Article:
Gut bacteria influence our emotions and behavior

Microbes living in our digestive system have a huge impact on our behavior. Researchers in California have shown that there is a link between the bacteria present in our intestines and the thoughts and feelings we experience.

According to a recent study conducted at the University of California Los Angeles (UCLA – UCLA), there is a link between our stomach and m zg. Some re of the bacteria living in the gastrointestinal tract are linked to regions of associated with our mood and og lnym behavior.

Previous studies have shown that emotional responses in rodents, including those related to anxiety and depression, gut microbiome content. UCLA researchers analyzed pr b stool samples taken from 40 women between the ages of 18 and 45. After studying pr bek participants were divided into two groups according to microb found in their pr bkach.

In the first group, which ra counted 33 people, showed a higher abundance of bacteria called bacteroides, while the other group of seven showed more microbial in the genus prevotella. The same women were then examined using magnetic resonance imaging. During the study, researchers showed them images designed to elicit a positive, negative or neutral emotional response.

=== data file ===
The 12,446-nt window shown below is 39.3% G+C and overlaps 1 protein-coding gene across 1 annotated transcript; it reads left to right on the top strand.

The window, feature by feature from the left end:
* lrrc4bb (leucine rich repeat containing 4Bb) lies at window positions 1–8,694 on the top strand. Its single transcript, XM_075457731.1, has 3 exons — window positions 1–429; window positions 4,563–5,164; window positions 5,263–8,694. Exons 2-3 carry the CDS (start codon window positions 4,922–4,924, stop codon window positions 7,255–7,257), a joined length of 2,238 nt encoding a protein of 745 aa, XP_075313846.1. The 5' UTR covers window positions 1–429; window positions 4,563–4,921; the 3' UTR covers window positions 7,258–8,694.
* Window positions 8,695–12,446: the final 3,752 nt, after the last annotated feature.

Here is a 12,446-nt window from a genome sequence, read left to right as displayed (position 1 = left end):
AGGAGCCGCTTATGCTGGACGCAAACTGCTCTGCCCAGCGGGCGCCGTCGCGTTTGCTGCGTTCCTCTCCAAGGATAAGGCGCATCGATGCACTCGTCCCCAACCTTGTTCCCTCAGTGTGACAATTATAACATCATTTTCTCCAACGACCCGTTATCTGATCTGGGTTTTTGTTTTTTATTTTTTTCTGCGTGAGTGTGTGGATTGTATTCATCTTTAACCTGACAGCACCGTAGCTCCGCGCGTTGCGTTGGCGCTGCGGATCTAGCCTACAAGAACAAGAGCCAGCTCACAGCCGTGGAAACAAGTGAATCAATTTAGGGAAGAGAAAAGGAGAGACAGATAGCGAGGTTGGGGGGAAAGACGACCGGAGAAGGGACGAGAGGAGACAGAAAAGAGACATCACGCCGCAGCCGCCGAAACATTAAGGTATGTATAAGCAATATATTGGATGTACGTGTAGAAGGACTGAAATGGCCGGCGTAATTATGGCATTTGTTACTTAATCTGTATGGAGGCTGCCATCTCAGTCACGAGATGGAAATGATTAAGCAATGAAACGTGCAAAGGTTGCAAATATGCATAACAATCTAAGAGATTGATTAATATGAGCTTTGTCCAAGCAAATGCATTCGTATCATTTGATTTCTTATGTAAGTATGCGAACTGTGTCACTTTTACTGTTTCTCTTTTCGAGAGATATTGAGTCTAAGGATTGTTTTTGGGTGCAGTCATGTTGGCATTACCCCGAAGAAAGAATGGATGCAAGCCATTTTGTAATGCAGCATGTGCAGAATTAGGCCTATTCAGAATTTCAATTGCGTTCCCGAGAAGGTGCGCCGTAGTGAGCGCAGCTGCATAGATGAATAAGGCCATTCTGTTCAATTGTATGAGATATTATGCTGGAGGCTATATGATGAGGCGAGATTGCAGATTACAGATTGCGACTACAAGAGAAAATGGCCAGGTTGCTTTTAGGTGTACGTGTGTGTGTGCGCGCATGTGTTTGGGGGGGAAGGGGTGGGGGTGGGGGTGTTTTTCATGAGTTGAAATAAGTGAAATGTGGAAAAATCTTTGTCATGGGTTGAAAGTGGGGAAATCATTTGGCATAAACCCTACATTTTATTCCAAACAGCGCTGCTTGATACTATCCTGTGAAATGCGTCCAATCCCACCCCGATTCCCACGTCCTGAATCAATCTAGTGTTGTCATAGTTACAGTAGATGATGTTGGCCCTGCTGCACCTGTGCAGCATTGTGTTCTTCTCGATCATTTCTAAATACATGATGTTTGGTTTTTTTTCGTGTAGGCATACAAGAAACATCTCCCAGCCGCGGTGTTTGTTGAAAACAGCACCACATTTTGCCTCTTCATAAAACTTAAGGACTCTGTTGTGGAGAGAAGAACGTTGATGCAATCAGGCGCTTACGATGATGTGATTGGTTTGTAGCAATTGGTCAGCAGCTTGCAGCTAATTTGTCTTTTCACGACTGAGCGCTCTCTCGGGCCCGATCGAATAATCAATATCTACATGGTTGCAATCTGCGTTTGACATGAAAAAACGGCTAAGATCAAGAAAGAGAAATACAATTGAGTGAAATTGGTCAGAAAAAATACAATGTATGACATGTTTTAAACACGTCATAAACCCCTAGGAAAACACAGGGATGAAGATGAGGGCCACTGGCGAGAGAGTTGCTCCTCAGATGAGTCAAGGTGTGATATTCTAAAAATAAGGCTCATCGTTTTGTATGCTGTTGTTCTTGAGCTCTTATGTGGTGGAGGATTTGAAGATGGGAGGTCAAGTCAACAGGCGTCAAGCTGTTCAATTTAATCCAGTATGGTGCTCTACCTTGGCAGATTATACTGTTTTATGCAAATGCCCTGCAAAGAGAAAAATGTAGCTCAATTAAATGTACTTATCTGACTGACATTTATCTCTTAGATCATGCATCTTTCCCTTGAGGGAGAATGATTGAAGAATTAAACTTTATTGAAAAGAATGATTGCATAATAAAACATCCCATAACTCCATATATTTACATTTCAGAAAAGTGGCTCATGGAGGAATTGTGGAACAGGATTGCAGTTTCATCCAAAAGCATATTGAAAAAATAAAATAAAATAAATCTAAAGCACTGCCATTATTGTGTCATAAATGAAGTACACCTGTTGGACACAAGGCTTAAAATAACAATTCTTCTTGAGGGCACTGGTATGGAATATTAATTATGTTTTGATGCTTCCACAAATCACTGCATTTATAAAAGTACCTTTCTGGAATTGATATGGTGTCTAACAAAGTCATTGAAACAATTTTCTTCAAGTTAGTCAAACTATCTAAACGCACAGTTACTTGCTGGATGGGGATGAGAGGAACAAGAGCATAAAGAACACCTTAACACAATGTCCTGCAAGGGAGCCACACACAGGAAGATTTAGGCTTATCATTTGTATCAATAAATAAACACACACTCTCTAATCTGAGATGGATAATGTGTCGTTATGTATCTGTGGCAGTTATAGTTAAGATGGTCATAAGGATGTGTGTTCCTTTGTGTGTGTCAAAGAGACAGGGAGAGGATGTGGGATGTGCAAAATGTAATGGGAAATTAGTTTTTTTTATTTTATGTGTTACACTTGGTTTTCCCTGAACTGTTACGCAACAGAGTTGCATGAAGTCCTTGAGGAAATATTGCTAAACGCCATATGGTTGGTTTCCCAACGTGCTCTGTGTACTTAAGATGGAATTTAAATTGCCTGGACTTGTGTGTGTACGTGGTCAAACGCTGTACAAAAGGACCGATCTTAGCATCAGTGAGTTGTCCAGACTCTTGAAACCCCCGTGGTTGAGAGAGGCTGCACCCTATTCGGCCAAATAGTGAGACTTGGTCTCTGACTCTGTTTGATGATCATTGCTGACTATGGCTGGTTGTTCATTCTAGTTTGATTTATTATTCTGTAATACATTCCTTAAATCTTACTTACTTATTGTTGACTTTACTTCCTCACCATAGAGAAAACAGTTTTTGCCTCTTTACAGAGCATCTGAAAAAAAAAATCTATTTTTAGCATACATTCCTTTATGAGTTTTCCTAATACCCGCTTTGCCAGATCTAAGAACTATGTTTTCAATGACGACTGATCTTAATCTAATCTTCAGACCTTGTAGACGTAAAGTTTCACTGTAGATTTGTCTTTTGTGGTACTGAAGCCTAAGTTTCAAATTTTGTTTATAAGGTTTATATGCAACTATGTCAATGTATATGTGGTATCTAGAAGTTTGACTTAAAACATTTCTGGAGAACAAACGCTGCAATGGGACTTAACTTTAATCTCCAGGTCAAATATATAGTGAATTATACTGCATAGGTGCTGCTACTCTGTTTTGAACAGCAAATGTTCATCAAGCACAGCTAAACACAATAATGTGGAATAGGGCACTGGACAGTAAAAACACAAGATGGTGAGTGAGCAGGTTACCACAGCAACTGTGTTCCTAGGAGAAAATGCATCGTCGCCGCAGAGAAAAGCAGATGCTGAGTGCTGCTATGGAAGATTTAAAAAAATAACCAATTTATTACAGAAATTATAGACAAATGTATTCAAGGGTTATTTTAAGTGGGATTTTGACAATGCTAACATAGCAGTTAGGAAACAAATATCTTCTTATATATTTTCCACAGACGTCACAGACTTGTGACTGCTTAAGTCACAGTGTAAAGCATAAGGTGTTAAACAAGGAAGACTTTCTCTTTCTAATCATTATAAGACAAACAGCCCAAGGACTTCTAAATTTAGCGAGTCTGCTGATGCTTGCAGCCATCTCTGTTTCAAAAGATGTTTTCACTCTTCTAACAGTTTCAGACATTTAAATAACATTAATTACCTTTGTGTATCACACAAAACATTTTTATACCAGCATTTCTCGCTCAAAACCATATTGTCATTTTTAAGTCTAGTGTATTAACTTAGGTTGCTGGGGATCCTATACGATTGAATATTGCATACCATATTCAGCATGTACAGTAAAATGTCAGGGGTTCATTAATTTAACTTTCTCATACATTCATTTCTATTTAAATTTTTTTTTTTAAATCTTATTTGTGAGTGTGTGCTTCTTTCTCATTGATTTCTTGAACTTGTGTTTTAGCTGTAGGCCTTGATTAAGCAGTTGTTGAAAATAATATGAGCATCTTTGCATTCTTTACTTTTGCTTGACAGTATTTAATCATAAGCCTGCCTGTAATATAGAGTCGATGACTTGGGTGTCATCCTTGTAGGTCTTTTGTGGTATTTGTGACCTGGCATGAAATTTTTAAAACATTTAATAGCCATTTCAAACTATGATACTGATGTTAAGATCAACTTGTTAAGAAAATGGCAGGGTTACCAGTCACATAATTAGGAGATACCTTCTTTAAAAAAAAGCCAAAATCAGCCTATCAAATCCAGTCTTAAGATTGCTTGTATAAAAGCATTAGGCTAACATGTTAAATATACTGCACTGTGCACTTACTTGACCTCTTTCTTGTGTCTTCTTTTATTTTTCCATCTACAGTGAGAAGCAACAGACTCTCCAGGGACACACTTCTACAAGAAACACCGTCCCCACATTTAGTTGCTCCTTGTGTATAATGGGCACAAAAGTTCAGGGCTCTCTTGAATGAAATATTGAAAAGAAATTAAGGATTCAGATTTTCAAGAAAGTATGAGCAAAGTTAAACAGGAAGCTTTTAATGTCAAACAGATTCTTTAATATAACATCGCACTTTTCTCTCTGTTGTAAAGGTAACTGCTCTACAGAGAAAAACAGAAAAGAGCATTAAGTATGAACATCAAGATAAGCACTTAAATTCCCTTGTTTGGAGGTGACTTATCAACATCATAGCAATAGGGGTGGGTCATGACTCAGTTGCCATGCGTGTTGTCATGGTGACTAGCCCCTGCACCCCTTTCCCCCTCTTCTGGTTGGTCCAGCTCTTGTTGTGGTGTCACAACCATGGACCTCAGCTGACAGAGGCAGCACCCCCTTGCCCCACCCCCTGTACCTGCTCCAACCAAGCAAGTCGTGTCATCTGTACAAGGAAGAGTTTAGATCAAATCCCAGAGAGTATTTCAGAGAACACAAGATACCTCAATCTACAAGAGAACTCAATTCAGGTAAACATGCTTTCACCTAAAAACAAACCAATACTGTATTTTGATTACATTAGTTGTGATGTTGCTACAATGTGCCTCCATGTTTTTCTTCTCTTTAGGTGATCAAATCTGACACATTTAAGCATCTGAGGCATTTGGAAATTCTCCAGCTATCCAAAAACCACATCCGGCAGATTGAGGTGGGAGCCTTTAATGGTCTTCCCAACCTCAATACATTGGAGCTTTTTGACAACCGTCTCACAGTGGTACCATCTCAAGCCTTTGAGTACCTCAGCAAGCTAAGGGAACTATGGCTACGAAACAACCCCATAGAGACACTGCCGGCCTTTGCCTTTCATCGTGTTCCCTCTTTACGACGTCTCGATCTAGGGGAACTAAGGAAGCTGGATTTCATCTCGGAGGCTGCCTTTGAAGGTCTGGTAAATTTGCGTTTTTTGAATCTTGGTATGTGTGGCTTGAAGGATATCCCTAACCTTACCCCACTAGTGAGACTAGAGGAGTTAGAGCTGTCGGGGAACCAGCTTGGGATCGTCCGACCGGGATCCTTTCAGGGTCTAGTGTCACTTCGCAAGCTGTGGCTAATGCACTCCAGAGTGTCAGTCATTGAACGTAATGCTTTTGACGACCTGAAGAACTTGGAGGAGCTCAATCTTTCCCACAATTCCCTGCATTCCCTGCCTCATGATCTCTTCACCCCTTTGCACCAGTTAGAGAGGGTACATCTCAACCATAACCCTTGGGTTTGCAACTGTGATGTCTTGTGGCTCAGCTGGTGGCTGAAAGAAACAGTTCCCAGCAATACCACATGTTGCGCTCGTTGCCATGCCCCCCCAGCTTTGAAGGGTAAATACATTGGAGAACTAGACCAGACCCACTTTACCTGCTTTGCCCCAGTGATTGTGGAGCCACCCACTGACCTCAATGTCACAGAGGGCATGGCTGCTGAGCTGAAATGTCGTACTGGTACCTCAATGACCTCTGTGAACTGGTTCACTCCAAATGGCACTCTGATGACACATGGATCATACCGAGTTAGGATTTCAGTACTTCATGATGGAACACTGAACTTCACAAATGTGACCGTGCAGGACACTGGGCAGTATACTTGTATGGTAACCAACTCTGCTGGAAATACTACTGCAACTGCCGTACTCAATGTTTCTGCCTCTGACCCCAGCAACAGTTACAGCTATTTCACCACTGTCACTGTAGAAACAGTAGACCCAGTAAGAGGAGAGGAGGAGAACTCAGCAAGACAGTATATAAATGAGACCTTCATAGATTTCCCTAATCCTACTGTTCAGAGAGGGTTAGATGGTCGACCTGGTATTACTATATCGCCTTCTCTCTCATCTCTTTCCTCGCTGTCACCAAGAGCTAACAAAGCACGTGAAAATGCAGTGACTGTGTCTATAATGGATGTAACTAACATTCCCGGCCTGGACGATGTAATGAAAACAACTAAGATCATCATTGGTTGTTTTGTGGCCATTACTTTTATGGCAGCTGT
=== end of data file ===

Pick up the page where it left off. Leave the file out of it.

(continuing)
As explained in the journal „Psychosomatic Medicine”, syndrome ł researchers found that the presence of the aforementioned group of bacteria in preponderance has some effect on m zg.

Women with more bacteria – bacteroides in the analyzed pr bkach, showed during MRI scans a larger volume of gray matter in the prefrontal cortex and insula – regions of the m zg, kt re process complex information – as well as a larger volume of the hippocampus, which ry is associated with memory. The subjects had a low tendency to experience negative emotions.

Women with a higher abundance of prevotella bacteria were observed to have a smaller volume of area In the more developed in os b with a greater number of microbial in the genus bacteroides. However, they showed better correlations in regions of m zgues responsible for affection, caring and sensuality. These women seemed to experience deeply negative emotions when viewing the images presented to them by the researchers. They reported higher levels of anxiety, irritability and nervousness.

According to the researchers, this may be because the hippocampus, in addition to functions responsible for memory, helps us also regulate our emotions. Decreased hippocampal involvement may be associated with increased emotional arousal.

The study pr bka is very small, as it was only 40 os b. The researchers concluded that further studies are needed on a larger number of os b to understand exactly how the bacteria present in our gut affect our emotional states. However, the study's conclusions are clear. There is a link between bacteria present in the digestive tract and thoughts and feelings, which e experience.